This time, all dolly pictures
Posted 05 October 2008 - 10:57 AM
First, we have eight 3" L brackets with what I recall were 3/8" bolts. These were Stanley brand brackets available at Home Depot, and the pre-drilled holes position were perfect for roller blade wheels. (Since I'm not 100% sure they were 3/8" bolts, check if you decide to do this, that the bolt fits in the hole. They DID require a slight zets with the hammer.)
Next, we put adult-size roller blade wheels on there. And old roller blades can be found at any yard sale for next to nothing:
Other sides of bolts get nylocks, which I didn't show because I respect my audience's intelligence here.
Repeat 4 times:
Next, cut 4 blocks of wood approximately 3" square--could be more or less, doesn't really matter, as long as they're all the same size. You're supposed to use 2 by 4 which actually measures 1 1 1/2 by 3 1/2--but I couldn't rationalize buying a stick of 2 by 4 since I already had a piece 1 by 4 lying around, so I laminated two pieces together for each.
I painted and drilled a hole in the center:
(Yes, these came out looking like crap, but they still work. I know that YOU'LL do a much better job!)
Next, we attach the wheel assemblies to each block screwing into the remaining holes in the bracket. To accommodate the bolt heads, just use a 3/8" drill bit and gauge a hole to accommodate the bolt heads. I ain't winning no woodworking awards for this one, but it seems to work:.
Now, a 3/8" carriage bolt (make sure it's long enough) goes through the wheel assembly into a 2" PVC cap end, then lock washer and regular nut:
These assemblies get connected to this 2" PVC contraption, made up of straight pipe and T connectors:
Use small wood or sheet metal screws anywhere where PVC parts connect. No glue needed since the fit is so tight anyway:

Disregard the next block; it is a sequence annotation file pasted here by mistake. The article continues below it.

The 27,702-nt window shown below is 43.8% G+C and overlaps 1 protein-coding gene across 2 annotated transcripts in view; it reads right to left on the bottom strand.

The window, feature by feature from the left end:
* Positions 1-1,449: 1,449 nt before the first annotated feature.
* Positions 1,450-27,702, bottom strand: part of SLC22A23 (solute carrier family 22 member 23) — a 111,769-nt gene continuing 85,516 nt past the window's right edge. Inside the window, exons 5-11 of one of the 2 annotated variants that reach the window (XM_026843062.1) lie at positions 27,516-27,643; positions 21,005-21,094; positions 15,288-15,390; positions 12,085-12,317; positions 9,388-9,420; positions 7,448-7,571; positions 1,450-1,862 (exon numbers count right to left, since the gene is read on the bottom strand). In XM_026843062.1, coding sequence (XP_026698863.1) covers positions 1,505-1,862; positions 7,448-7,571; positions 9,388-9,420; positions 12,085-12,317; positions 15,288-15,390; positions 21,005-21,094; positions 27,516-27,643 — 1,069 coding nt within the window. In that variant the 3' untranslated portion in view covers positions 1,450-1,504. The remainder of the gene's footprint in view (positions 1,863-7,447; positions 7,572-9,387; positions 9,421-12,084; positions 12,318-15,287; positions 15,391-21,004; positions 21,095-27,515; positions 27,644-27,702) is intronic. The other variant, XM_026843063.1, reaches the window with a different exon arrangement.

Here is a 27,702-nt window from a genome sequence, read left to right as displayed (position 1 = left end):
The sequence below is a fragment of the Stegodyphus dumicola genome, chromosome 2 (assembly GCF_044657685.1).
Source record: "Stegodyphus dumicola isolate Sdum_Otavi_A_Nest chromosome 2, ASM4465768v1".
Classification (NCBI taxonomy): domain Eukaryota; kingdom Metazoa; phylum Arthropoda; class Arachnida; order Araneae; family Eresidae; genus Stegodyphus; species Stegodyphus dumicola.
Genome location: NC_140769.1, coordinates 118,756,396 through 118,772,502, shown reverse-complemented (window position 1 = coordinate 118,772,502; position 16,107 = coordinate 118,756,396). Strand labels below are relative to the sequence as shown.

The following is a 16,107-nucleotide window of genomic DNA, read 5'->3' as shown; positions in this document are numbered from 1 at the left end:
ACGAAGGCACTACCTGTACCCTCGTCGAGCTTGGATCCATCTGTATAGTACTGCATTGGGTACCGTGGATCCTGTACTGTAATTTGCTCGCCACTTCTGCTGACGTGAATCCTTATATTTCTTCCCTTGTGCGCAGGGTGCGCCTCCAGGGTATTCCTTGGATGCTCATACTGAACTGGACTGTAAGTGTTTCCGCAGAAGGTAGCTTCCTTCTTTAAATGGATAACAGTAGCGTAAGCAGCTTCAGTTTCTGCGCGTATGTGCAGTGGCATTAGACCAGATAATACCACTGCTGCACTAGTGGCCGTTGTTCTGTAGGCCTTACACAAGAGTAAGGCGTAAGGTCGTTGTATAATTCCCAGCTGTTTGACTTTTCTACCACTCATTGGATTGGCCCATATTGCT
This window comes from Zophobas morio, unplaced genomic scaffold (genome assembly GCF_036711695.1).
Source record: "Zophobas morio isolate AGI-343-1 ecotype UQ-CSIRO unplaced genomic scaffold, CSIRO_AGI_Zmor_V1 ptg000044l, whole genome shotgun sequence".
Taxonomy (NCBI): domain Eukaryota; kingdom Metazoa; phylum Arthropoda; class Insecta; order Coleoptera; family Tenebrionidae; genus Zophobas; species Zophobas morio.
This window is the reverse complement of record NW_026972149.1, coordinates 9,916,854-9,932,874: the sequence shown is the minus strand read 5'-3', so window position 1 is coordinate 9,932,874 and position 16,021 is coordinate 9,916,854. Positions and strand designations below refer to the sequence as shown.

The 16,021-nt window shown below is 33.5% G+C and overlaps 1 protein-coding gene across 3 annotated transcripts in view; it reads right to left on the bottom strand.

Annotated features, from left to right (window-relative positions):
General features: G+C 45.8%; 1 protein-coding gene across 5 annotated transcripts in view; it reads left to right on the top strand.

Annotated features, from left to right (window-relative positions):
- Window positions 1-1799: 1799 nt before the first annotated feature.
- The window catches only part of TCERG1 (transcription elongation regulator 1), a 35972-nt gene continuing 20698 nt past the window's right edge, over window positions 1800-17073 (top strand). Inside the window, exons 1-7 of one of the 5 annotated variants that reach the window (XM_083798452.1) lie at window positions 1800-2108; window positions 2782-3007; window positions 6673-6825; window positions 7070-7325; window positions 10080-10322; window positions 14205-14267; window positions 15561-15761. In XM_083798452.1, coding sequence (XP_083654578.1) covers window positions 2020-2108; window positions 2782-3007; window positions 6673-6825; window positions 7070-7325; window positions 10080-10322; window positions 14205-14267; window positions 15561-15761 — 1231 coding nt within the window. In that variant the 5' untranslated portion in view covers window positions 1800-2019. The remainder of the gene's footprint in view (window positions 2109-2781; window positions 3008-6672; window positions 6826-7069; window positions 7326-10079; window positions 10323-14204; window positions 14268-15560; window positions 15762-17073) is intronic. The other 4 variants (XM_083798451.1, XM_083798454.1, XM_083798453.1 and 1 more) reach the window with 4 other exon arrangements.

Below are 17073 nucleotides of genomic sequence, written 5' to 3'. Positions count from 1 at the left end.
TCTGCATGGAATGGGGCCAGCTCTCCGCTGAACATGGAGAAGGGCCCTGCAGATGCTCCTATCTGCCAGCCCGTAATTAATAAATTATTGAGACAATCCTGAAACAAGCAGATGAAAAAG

Depending on how tight you connected the wheel assemblies to the end caps, you may notice some play if you apply force. To me, this is NOT a negative, because you WANT it to rotate and follow the rules of gravity anyway, especially when using on uneven terrain.
That's the end of the photos, but next step is mounting the tripod. I have two options:
The instructions for this say to just drill holes into the PVC and stick your legs in there. The center of dolly then gets an eye screw, and you attach a cable/rope/whatever from the bottom of the tripod head to secure.
I don't like this idea, so when my tripod arrives this week (oy, big bucks for me to be spending on a tripod), I'm going to check the leg spread, the design of the feet, and look for a latch mounting solution mounted to surface of the PVC.
My other idea is to cover the entire dolly with a triangular piece of plywood, and work on a tripod mounting solution from there. This idea seems more practical for some working situations, but I'm just not sure. Yes, it will give me more ballast and a place to set things, but it may push me too far away from the viewfinder to be practical.
Anyway, that's it. And although I'm not a religious man, I'm on my knees praying that the photo attachments actually worked.
Posted 16 October 2008 - 10:36 PM
Posted 17 October 2008 - 04:39 AM
So filming on something other than pavement is out of the question with this one?
You lost me:
This has to go on a track which I'm making out of PVC, and I'm HOPING it works okay on grass.
Posted 17 October 2008 - 09:10 PM
I might have used wider wheels, but yours might do the trick. BTW there are internal pvc connectors to join to pipes together with only 2 screws. you can rotate the pipe so the wheels on your dolly never hit these wheels, and depending on how well you make it, the connection point shouldn't be noticeable. It has to be level also by the way.
Posted 18 October 2008 - 02:30 AM
BTW there are internal pvc connectors to join to pipes together with only 2 screws
I've seen people use wooden dowels that fit nice and snug inside the pipes and join them together. Seems to work quite well.
Posted 18 October 2008 - 06:44 AM
I'm going to assemble complete sections of track, say 3' long. Opposite rails on each section are connected to each other by 3 small sticks of furring wood, just screwed into the PVC. The sections then just snap into each other like a model railroad set using wooden dowels. I'm not exactly sure if I can find the exact size dowel for a snug fit for 1" PVC, but if I can't, I figured I could use the next smaller size dowel and wrap with inner tube rubber for a tight yet flexible fit. The challenge will be curved track.
The wood will help prevent sag and is good for crappy terrain, and they'll have some large holes drilled into them so I can stake them down into earth if need be.
Posted 24 October 2008 - 12:26 AM
Posted 24 October 2008 - 07:06 PM
In addition, I'm just a hobbyist...shooting 16mm and no synced sound for now.
I'll be happy if it all just ROLLS okay when I actually shoot for real.